In this issue of Need to Know: Science & Insight I look at some of the underlying causes of extinctions, what can be done, and how you and I can help. And, believe it or not, it starts with a breakfast with a cassowary, a really big en and dangerous endangered species.
I’m about to launch an email newsletter called “Need to Know: Science and Insight”. I’ve been fortunate to interview some of the smartest and wisest people around the world in my 25 years as an award-winning science and environmental journalist. Every week I hope share some of that collective knowledge with you by writing about one or two things we all need to know about when it comes to climate impacts, energy transitions, the decline of nature’s support systems and so on. These are vitally important topics that mainstream media have cut back their coverage of this year.
And, unlike traditional journalism there’ll also be a personal story, some ideas you can use and maybe a bit of wisdom to consider — all in a 10 to 12 minute read.
The original headline of the article said we had 5 years but now it’s less than 2 years to stop building any new stuff that uses fossil fuels. Here’s lightly updated repost.
By Stephen Leahy
[Authors note: One of the most difficult and important articles I’ve written in 20 years of environmental journalism. Originally published Sept 6 2014 @Vice Motherboard]
Here’s the frightening implication of a landmark study on CO2 emissions:
By 2018, no new cars, homes, schools, factories, or electrical power plants should be built anywhere in the world, ever again, unless they’re either replacements for old ones or carbon neutral. Otherwise greenhouse gas emissions will push global warming past 2˚C of temperature rise worldwide, threatening the survival of many people currently living on the planet.
Every climate expert will tell you we’re on a tight carbon budget as it is—that only so many tons of carbon dioxide (CO2) can be pumped into the atmosphere before the global climate will overheat. We’ve already warmed temperatures 0.85˚C from pre-industrial levels, and the number rises every year. While no one thinks 2˚ C is safe, per…
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Re-engineering our societies to prosper on green alternatives is only option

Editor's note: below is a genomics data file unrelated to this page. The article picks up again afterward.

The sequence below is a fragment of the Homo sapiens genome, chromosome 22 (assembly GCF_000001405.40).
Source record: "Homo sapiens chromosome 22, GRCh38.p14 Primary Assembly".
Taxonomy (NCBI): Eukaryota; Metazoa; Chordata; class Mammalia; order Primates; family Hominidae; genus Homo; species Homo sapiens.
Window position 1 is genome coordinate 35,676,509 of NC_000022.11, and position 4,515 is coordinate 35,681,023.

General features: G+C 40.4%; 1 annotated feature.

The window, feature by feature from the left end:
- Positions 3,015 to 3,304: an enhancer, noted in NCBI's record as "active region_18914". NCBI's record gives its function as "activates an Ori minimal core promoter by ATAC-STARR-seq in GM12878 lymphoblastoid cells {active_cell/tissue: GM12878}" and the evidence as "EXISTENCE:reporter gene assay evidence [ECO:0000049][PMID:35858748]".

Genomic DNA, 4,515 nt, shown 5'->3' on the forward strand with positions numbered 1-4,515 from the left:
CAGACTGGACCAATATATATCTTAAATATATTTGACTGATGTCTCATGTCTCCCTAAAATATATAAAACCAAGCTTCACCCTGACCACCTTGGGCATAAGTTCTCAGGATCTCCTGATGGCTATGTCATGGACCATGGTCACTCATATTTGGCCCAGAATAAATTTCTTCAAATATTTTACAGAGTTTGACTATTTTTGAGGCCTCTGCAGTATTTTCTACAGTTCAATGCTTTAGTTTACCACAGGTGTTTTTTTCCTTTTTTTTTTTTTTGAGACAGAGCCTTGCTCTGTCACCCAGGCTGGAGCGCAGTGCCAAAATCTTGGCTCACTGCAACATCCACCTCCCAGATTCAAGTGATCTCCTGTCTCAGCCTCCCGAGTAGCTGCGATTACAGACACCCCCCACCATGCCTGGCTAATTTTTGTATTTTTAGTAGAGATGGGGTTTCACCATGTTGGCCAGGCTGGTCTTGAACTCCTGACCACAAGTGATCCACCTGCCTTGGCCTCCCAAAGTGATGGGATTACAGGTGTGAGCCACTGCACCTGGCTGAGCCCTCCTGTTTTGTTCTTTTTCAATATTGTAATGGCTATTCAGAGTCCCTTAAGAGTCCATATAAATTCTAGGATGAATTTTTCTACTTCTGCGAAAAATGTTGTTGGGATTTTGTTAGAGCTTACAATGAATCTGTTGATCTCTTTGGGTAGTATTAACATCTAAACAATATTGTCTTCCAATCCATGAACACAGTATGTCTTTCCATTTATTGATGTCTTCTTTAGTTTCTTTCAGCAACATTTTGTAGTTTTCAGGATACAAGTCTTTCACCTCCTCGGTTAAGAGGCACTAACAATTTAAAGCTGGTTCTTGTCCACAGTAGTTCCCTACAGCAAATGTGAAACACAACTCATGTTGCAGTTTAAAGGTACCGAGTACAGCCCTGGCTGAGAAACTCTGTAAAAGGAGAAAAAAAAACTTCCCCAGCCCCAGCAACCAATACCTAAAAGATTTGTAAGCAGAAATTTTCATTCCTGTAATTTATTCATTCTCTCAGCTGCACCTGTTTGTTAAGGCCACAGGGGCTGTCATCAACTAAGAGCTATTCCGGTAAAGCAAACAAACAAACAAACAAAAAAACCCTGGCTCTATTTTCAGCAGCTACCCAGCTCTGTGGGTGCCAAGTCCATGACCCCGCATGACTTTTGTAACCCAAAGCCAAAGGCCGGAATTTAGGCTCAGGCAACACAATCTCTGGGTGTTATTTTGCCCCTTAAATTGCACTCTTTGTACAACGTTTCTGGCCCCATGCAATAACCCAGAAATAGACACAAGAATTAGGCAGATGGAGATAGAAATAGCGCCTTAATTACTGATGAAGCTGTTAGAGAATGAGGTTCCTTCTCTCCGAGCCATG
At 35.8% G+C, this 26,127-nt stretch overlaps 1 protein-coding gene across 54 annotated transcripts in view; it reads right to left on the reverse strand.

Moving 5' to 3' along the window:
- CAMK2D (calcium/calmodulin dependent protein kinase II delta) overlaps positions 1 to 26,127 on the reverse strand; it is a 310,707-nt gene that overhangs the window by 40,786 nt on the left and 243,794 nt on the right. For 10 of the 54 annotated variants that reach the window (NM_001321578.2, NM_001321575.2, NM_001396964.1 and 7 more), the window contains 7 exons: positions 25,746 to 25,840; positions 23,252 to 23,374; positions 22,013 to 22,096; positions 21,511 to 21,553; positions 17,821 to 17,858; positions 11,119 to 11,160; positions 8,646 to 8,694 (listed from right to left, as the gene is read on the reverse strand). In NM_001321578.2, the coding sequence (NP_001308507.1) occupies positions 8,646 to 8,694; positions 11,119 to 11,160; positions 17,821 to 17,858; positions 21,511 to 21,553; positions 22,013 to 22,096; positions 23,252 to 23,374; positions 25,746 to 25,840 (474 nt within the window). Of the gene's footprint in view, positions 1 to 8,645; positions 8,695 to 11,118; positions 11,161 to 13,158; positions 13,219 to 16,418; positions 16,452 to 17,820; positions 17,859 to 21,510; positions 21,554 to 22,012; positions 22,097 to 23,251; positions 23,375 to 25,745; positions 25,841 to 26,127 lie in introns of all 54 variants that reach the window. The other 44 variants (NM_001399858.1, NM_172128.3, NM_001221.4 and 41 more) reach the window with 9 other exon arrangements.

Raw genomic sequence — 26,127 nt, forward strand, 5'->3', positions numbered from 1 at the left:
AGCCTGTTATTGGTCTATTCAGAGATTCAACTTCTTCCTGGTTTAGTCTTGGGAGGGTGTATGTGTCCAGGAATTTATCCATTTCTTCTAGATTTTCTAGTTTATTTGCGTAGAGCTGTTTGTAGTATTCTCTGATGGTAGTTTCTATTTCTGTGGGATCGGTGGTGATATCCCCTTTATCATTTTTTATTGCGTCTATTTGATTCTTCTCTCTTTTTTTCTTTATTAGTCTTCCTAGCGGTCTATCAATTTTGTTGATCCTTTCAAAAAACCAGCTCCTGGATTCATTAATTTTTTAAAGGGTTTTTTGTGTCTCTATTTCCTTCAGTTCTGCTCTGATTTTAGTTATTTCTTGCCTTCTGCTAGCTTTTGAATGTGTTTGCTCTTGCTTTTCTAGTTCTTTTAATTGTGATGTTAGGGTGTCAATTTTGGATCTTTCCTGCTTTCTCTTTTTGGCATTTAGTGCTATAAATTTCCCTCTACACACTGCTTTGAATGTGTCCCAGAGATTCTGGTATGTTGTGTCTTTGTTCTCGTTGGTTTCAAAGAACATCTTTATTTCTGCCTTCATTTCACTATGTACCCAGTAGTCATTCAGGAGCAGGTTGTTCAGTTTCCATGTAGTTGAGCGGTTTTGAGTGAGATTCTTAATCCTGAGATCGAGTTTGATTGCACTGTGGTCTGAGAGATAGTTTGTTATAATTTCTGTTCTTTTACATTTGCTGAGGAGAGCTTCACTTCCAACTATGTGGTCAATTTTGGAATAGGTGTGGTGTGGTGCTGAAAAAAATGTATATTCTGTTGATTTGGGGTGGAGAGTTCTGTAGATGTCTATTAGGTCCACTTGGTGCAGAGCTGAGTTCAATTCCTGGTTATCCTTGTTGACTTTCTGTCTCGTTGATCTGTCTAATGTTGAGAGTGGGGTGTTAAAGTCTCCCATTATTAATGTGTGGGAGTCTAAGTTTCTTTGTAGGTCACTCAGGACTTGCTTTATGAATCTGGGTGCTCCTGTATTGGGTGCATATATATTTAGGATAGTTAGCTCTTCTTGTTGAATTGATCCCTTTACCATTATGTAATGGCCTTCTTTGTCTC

By Stephen Leahy
UXBRIDGE, Canada, Jan 4 2013 (IPS)
Around the world, 2012 was the year of extreme weather, when we unequivocally learned that the fossil fuel energy that powers our societies is destroying them. Accepting this reality is the biggest challenge of the brand new year.
Re-engineering our societies and lifestyles to prosper on green alternatives is the penultimate challenge of this decade.There is no more important task for all of us to engage in because climate change affects everything from food to water availability.
A number of scientific analyses have demonstrated we already have the technology to re-engineer our society to thrive on green alternative energy. The newest of these was published Wednesday in the prestigious journal Nature. It plainly states that politics is the real barrier, not technology nor cost. (It is far cheaper to act than not.)
Keeping global warming to less than two degrees C is mainly dependent on “when countries will begin to take serious action to reduce greenhouse gas emissions”, according to the study “Probabilistic cost estimates for climate change mitigation”.
Climate change has already pushed global temperatures up 0.8 degrees C, with significant consequences. No climate scientist thinks two degrees C will be “safe”. Many countries, especially least-developed countries and small island states, want the global target to be less than 1.5C of heating. Even then large portions of the Arctic and Antarctic will continue to melt raising sea levels, albeit at a slower rate.
Delay in making the shift to non-fossil fuel energy sources will be very costly. Waiting until 2020 to curb global emissions will cost twice as much compared with peaking emissions by 2015, the Nature analysis shows.